The method described in the study could make osteoporosis screening more widely available. While many guidelines recommend bone imaging for women over the age of 65 with a major osteoporosis risk factor, only about one-third of women undergo osteoporosis screening after an initial low-energy break.
In contrast, upward of 90% of women in this age group follow recommended screening mammography schedules. The authors posited that the osteoporosis screening rate could be boosted by offering bone assessment at the same time --- and with the same imaging modality -- as breast screening.
"Digital wrist tomosynthesis is feasible in a mammography setting, and informative on bone mass, cortical thickness, and microstructural qualities that are known to deteriorate in osteoporosis," wrote the authors, led by Yener Yeni, PhD, a biomechanics researcher at the Henry Ford Health System Bone and Joint Center in Detroit. "To our knowledge, this study represents the first application of DBT for imaging bone."
Yeni and colleagues first tested the feasibility of using DBT for bone imaging with five cadaver forearms. They scanned the arms using a DBT system, dual-energy x-ray absorptiometry (DEXA), and micro-CT in order to establish baseline measurements across modalities.
After confirming ex-vivo feasibility, the team recruited five patients, ranging in age from 19 to 75, to undergo wrist tomosynthesis scans. To acquire the digital wrist tomosynthesis (DWT) images, the patients aligned their nondominant, left hand on a generic hand template the researchers taped to a DBT machine.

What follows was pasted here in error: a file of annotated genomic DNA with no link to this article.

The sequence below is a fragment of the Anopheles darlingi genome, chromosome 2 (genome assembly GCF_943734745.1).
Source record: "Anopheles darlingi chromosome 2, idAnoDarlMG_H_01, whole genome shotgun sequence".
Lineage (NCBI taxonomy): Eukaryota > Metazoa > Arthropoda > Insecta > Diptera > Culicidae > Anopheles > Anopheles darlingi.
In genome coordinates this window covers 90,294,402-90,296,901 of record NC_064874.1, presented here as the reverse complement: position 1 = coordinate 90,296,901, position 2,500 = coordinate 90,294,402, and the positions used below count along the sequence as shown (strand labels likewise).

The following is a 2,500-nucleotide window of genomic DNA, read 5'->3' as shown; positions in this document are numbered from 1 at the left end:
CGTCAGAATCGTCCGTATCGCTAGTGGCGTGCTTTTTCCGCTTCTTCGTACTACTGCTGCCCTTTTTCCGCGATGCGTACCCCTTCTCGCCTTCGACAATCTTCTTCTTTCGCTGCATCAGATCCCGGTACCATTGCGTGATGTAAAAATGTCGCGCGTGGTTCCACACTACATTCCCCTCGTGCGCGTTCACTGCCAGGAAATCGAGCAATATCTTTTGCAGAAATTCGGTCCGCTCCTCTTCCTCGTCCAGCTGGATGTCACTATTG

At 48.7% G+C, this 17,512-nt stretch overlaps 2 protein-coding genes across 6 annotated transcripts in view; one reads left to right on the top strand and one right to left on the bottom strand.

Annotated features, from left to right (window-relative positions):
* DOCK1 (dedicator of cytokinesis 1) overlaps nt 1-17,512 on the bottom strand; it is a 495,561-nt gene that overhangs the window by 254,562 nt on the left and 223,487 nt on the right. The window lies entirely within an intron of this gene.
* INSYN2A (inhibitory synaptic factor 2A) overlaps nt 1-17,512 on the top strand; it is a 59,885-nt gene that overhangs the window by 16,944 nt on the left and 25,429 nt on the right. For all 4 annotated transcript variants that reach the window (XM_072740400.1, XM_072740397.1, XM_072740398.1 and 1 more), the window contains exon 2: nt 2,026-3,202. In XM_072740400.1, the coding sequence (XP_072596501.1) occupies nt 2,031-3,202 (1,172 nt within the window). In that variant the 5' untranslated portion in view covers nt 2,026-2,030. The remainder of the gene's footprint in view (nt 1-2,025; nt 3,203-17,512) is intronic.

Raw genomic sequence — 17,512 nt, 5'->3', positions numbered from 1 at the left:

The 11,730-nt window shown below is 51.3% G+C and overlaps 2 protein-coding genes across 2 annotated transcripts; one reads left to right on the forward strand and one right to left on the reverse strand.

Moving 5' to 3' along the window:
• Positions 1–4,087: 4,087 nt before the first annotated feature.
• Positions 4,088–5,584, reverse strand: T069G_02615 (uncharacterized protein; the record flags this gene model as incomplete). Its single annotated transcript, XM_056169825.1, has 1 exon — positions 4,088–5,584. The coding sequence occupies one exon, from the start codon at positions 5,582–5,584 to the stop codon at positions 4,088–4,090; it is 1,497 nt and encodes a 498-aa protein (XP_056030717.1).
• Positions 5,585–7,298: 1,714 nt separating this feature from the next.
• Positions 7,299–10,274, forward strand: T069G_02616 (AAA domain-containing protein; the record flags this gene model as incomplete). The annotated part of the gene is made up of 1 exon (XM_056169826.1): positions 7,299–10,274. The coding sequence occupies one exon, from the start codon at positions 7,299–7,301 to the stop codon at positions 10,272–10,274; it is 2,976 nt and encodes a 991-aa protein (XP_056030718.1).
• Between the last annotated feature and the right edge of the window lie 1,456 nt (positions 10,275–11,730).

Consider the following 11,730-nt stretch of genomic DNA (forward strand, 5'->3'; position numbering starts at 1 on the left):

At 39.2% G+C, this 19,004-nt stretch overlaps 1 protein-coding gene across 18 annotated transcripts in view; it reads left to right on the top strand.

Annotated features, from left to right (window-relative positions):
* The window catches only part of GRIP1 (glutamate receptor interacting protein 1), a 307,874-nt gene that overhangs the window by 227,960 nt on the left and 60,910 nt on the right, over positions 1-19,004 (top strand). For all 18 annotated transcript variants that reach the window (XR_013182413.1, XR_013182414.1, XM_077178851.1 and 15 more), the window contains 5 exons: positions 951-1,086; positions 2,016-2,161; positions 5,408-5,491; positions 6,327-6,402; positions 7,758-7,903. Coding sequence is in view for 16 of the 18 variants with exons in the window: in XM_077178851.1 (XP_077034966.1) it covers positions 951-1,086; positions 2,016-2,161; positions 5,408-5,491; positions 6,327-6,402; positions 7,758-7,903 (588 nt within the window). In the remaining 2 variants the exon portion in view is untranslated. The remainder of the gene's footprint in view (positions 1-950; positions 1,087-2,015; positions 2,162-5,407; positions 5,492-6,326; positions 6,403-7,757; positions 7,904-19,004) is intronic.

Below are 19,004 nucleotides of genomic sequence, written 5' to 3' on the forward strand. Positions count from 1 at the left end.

Left, a 19-year-old woman undergoing a wrist imaging using a DBT scanner. Right, DWT image of same patient. Image courtesy of Yener Yeni, PhD.
The team acquired DWT images three times, repositioning the patients' arms to acquire views from different angles. The researchers then used computer calculations to quantify bone mineral density metrics from the DWT images.
The tomosynthesis bone measurements strongly correlated with those from DEXA and micro-CT scans. Even with the small sample size, metrics such as bone mass, cortical thickness, and integral bone volume fraction all correlated with the reference measurements on a statistically significant basis.
Furthermore, the DWT metrics achieved sufficient repeatability, and the majority of structures hit the 0.7 threshold needed to demonstrate a strong positive correlation with reference metrics.
The DWT metric of bone volume fraction, in particular, looked like a useful correlate for bone mineral density. Bone volume fraction was not only significantly associated with patient age in the study but also was similar to volumetric measurements on CT and bone mineral density measurements on DEXA.
Equally important, the researchers found the DWT image acquisition process was suitable for adding to a mammography appointment. Neither the patients nor staff reported difficulty with the imaging protocol, and a dosimeter showed a radiation dose comparable to that of a standard radiographic exam. The session also took less than five minutes from entrance and exit.
The findings demonstrate the promise of using a DBT system to assess bone health among mammography patients, but more research is needed before DWT goes mainstream. Researchers still need to calibrate DWT measurements to those derived from DEXA scans, and the authors called for more powerful, case-control studies.
Should researchers figure out the technicalities, digital wrist tomosynthesis could benefit numerous mammography patients, including obese women, for whom traditional scans aren't as effective, and breast cancer survivors, who are at increased risk of bone loss. The best part? The technology is widely available, and patients are already coming in for mammograms.
"It is reasonable to expect that with increasing adoption of DBT and continued high adherence to breast screening, bone screening would become more prevalent if offered in coordination with DBT breast exams, provided that osteoporosis can be assessed using a DBT modality," the authors wrote.
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